ZNE’s Rare Fish Roundup

posted in: Fish, Local Conservation | 0

Over the past few weeks, our team has been surveying for rare fish in the waterways of Massachusetts on top of our normal turtle monitoring work. Two fish species in particular are subjects of continued interest for ZNE Field Conservation: threespine sticklebacks and bridle shiners. 

Longtime readers will recall that we regularly conduct population surveys on a small population of threespine stickleback fish in an urban park within Boston itself. Threespine sticklebacks are not rare fish; in fact, they can be found abundantly along the coastlines of most northern oceans. What makes these sticklebacks remarkable is that they are living in a totally freshwater pond, probably as a result of ancient glaciation isolating them from the ocean. In this tiny haven, they have multiplied and evolved, and have become the only fully freshwater population of this fish species to be found for miles in any direction. As a result, this small population takes on large importance. Our team used minnow traps and a seine net to scour several nearby ponds connected to the one with the sticklebacks to see if we could find evidence of the fish in any other waterways. Our surveys found bluegill sunfish and pickerel, but no other sticklebacks so far. Low water levels during this drought year may be a factor in the reluctance of sticklebacks to move around very much. 

A lakebed that is mostly exposed muck with a few narrow channels of water curving through the middle. The view is framed by trees and other green vegetation.
One of the ponds where we were trapping for sticklebacks was not exactly in the best shape following this summer’s remarkable drought. Photo credit: Matthew Kamm

In contrast to the sticklebacks, bridle shiners are rare fish in Massachusetts, and are freshwater specialists. These sleek, large-eyed minnows inhabit clear streams with lots of submerged vegetation, where they can hide from predators and ambush their small invertebrate prey. Because they are visual hunters that depend on clean water, healthy plant life, and abundant prey to thrive, bridle shiners are vulnerable to many common environmental factors that impact aquatic systems. Pesticides, erosion and siltation, invasive predatory fish, and the alteration of river courses by humans can all negatively impact bridle shiners.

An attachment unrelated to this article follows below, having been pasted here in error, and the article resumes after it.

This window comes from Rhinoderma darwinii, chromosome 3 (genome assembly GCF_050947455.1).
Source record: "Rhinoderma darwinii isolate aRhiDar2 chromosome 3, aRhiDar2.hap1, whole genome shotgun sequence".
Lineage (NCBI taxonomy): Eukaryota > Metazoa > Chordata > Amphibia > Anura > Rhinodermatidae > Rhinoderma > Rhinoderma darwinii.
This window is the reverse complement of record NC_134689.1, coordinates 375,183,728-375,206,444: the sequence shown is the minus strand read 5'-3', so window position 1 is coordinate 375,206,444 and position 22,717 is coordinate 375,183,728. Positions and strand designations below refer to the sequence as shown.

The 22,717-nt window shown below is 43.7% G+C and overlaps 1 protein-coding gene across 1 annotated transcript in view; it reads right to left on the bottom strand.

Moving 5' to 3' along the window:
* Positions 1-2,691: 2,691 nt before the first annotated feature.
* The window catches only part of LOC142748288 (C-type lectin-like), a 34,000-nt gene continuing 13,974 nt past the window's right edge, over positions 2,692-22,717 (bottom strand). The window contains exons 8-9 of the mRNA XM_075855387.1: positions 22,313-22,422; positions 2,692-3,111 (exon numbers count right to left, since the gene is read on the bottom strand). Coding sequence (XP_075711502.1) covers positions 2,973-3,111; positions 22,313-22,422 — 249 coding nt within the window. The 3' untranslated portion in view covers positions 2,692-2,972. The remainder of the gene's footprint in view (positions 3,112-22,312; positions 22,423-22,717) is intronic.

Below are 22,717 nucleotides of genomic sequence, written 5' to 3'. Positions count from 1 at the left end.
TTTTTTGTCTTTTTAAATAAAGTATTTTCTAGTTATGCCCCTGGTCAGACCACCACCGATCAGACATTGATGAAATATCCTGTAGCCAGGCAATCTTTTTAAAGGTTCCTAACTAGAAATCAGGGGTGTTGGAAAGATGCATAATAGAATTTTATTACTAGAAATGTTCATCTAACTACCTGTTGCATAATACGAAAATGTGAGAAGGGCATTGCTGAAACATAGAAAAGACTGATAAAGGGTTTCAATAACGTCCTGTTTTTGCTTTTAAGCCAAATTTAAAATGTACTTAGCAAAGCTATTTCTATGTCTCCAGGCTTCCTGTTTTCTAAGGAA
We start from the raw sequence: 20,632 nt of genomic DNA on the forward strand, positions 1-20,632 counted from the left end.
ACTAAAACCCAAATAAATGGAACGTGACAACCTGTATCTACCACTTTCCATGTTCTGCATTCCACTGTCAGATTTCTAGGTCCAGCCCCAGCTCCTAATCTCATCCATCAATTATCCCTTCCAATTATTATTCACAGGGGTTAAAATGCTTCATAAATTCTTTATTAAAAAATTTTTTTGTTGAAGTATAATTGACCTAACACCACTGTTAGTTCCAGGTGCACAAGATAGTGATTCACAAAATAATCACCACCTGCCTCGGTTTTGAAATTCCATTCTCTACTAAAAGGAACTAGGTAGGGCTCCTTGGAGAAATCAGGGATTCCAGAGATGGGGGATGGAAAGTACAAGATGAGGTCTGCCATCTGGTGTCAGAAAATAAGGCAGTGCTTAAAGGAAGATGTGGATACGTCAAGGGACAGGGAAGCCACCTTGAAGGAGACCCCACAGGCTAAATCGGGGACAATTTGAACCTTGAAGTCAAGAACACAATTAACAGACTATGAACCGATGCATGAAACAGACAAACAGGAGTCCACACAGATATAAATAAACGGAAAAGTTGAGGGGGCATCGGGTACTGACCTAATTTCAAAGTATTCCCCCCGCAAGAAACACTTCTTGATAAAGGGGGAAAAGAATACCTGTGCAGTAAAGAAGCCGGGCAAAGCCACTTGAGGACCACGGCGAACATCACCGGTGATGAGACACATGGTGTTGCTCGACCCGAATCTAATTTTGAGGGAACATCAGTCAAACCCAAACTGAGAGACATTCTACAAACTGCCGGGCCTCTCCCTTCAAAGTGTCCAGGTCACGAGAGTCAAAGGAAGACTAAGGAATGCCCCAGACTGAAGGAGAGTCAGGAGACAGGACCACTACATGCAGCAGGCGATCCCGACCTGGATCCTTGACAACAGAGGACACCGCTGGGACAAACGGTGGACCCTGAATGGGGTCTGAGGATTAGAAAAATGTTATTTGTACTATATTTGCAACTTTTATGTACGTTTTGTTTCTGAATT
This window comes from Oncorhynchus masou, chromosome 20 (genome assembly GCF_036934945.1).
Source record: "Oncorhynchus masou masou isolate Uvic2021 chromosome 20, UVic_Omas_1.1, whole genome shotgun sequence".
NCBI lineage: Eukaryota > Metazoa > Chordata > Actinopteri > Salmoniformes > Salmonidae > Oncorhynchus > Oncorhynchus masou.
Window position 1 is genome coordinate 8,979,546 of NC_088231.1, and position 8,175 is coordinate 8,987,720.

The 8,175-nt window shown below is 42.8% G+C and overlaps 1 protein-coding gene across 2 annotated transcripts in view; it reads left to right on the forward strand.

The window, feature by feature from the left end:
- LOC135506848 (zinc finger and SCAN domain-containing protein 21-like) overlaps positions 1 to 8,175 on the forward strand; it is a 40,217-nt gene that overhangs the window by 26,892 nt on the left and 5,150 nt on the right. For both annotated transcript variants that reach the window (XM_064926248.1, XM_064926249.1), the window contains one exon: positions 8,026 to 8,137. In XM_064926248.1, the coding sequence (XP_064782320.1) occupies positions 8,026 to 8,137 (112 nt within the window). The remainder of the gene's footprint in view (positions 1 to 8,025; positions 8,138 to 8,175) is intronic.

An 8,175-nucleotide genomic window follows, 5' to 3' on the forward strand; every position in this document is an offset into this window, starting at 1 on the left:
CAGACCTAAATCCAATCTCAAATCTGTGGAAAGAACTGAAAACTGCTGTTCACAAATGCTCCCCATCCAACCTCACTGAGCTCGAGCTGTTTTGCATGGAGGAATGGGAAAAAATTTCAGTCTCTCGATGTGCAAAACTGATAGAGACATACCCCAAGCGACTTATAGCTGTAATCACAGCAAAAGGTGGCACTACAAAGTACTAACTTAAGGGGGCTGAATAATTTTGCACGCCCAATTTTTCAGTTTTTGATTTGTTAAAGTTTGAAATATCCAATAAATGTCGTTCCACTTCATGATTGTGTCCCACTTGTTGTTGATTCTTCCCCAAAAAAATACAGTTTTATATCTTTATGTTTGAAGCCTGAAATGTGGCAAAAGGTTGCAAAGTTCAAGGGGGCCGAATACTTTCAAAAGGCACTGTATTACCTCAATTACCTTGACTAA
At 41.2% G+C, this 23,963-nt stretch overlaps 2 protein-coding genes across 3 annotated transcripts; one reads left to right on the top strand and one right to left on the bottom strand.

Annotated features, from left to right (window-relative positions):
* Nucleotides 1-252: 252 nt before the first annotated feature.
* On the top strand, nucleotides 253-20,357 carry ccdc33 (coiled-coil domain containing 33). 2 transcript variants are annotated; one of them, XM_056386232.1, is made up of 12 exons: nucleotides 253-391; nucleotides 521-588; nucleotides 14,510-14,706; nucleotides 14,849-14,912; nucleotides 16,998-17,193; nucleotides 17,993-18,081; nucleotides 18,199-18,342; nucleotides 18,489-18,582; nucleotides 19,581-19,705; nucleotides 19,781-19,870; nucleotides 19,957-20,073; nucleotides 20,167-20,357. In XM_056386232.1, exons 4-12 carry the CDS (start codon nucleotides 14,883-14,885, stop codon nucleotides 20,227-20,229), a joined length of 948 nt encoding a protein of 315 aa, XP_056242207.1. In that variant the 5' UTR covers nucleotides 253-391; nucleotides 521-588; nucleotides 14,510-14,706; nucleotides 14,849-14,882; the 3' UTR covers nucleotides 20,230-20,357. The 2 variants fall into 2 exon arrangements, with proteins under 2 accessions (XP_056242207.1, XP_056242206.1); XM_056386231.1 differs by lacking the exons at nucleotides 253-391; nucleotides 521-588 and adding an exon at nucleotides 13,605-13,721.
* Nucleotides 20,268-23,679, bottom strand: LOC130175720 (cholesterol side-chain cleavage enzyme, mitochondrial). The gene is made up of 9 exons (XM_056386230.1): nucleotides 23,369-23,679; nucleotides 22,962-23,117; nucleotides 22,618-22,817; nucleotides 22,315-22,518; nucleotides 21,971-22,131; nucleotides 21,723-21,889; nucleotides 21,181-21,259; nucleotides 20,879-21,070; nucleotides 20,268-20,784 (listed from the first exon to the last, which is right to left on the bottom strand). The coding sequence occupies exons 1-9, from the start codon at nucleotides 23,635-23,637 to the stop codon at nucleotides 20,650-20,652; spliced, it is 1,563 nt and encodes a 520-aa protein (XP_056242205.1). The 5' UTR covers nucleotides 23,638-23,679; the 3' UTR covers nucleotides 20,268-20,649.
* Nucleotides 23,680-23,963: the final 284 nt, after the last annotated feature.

Two tiny golden fish with a single black stripe are held up in a jar of water. Each fish is, smaller than the last joint of an adult's index finger.
Baby golden shiners, a closely related species to bridle shiners. Photo credit: Matthew Kamm

Across two days of surveys throughout a river system where bridle shiners were known to be just ten years ago, our biologists found many interesting fish, including the related golden shiner, several species of sunfish, and fallfish. 

We found bridle shiners, too – but in nowhere near the numbers they used to occur. Our team caught fewer than ten bridle shiners, which suggests that changes to their river homes are reducing the population of this already-rare fish species. We will continue to survey for bridle shiners at this and other sites around the state, as well as studying and protecting threespine sticklebacks and other natural treasures. 

A man with a short beard and blue Zoo New England cap and shirt holds up a jar intently with both hands. In the jar is a redbreast sunfish, with dark vertical bars and a rosy underside.
Director of Field Conservation Bryan Windmiller examines a redbreast sunfish freshly caught during a seine survey while searching for bridle shiners. Photo credit: Matthew Kamm
A single slender gold-and-silver fish with large eyes is seen in profile as it swims in a jar full of water. The fish has a black stripe running from its nose, through its eye, all the way back to its tail.
One of the elusive bridle shiners caught by ZNE survey teams. Photo credit: Bryan WIndmiller